Hadyn Hilton, owner of Java Cats, bottle-feeds foster kittens.

The shutdown came as a surprise to most. Hilton penned an emotional Instagram post in late November 2021. “Java Cats Fam, it’s with a heavy heart that I need to break some news,” she wrote on the official Java Cats page.
“I’ve put off making this post for a while because it makes it so real. Grant Park’s five-year lease will end March 2022, and we are sadly not in the position to renew after the pandemic.”

Java Cats manager Zoe Hughes-Nelson with her foster kittens, Scribble and Scrabble.

Zoë Hughes-Nelson, who was a manager of the Atlanta location, was able to experience firsthand the pitfalls that COVID had on Java Cats. She was one of the sole employees during the peak and was consistently anticipating its consequences. “I think I always had a feeling that at some point the café may close,” says Hughes-Nelson. “Due to COVID, we had to cut our capacity in half and increased prices. However, at some point expenses kept coming up.”

“I would engage in very deep, intense conversations with complete strangers, and it was completely normal because that is just the type of space Java Cats provided.”

Despite applying for two separate Paycheck Protection Program loans and working around the clock, it still wasn’t enough. “Our rent ended up tripling in price, and the building was sold to new landlords who were completely unwilling to work with us,” says the cat enthusiast. “I had never been so devastated.”

Kitty poses for a photo in the café.

The loyal customers of Java Cats poured out support in person and through social media. They were heartbroken by the closure as well. According to Hughes-Nelson, for many, Java Cats was a safe haven. “(We were) hugely beneficial for (their) mental health, mine included,” she said. “I remember some days I would engage in very deep, intense conversations with complete strangers, and it was completely normal because that is just the type of space Java Cats provided. Everyone has had such a hard time coping with the idea of Java Cats no longer existing, and it has been absolutely heartbreaking to watch.”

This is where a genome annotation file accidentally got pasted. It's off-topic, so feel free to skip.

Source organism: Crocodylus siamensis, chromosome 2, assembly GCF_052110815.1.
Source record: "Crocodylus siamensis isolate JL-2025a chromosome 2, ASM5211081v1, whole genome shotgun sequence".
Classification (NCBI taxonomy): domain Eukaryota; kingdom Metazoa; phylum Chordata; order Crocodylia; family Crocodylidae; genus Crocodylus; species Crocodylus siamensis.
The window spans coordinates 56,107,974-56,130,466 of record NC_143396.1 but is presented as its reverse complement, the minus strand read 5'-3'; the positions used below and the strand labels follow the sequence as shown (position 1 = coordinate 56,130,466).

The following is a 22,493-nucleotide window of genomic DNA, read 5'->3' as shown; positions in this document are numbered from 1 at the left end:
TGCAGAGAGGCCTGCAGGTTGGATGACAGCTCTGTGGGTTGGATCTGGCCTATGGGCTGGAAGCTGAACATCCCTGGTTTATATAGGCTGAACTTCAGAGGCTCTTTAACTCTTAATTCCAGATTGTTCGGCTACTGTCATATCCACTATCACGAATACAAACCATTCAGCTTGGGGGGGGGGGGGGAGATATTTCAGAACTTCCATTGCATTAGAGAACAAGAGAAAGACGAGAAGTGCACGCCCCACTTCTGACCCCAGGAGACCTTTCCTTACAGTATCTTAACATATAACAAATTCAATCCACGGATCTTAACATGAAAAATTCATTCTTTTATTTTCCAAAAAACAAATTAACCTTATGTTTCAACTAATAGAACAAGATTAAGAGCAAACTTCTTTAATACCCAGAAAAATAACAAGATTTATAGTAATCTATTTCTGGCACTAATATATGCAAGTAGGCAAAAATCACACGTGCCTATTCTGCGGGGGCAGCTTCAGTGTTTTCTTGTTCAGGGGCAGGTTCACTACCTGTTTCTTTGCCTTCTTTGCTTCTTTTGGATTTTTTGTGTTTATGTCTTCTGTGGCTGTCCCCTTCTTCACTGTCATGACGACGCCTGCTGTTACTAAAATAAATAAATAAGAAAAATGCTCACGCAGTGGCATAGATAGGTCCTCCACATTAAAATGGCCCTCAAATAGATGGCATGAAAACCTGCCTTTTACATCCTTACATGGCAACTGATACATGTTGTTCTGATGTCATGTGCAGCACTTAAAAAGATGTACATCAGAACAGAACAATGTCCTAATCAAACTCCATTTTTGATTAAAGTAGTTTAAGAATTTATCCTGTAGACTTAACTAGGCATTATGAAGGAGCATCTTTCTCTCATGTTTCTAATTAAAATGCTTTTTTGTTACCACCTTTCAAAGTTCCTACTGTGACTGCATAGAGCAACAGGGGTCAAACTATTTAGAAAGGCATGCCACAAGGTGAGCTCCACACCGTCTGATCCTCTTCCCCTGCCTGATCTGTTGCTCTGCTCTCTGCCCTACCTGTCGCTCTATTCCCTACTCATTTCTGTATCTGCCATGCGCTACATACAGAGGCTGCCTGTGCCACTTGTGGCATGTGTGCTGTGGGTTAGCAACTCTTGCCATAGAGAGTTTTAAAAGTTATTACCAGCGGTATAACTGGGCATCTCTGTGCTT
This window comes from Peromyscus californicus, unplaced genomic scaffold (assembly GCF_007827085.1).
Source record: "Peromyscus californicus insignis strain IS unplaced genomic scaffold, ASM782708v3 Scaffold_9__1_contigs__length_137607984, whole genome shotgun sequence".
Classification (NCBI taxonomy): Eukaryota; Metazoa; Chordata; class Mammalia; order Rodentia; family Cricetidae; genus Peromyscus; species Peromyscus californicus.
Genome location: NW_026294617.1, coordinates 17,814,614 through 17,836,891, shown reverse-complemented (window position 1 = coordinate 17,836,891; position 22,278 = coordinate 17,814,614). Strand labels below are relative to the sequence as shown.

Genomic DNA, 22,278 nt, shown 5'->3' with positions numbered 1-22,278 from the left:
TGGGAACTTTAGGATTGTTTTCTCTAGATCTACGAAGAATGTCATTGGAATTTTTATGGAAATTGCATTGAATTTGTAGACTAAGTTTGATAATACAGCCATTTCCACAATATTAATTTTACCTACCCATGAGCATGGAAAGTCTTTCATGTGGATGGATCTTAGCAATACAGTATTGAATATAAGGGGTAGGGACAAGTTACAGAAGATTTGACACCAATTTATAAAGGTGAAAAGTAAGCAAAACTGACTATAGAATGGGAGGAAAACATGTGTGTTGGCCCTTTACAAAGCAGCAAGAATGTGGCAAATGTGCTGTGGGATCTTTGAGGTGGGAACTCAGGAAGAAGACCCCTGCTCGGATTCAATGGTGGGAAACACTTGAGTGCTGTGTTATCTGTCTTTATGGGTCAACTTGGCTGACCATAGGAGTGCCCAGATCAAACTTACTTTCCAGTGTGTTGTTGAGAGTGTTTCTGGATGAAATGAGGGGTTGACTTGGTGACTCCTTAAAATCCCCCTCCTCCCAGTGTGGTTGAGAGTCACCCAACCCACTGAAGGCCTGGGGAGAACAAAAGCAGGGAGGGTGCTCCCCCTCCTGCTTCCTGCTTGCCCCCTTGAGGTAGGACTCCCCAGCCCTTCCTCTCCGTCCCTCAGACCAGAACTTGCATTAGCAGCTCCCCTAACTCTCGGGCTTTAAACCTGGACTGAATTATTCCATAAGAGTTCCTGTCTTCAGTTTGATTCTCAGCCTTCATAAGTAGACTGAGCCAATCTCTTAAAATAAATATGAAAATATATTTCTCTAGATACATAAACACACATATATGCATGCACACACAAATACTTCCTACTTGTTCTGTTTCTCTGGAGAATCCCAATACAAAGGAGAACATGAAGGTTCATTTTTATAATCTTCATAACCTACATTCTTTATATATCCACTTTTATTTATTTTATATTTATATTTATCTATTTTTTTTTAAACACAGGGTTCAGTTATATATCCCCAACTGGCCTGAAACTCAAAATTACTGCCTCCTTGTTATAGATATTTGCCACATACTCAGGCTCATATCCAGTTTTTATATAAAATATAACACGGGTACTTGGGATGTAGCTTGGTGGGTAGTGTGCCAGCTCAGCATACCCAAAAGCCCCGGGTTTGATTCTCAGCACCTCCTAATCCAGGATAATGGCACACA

A Java Cats Café foster kitten.

In the five years of Java Cats, they were able to accomplish exactly what Hilton originally set out to solve. Almost 2,000 cats were adopted into loving families, all while building strong connections in the community. Although the closing has been tough, the dedicated employees are looking forward to the future. Hilton has begun working with local animal shelter PawKids, and Hughes-Nelson will continue fostering kittens—something that the store introduced her to. Although they have no idea if Java Cats will ever return, Hughes-Nelson does know one thing for sure:

“Java Cats will never come to an end in terms of the community it created and the lives changed, both human and animal.”

This article originally appeared in the award-winning Modern Cat magazine. Subscribe today!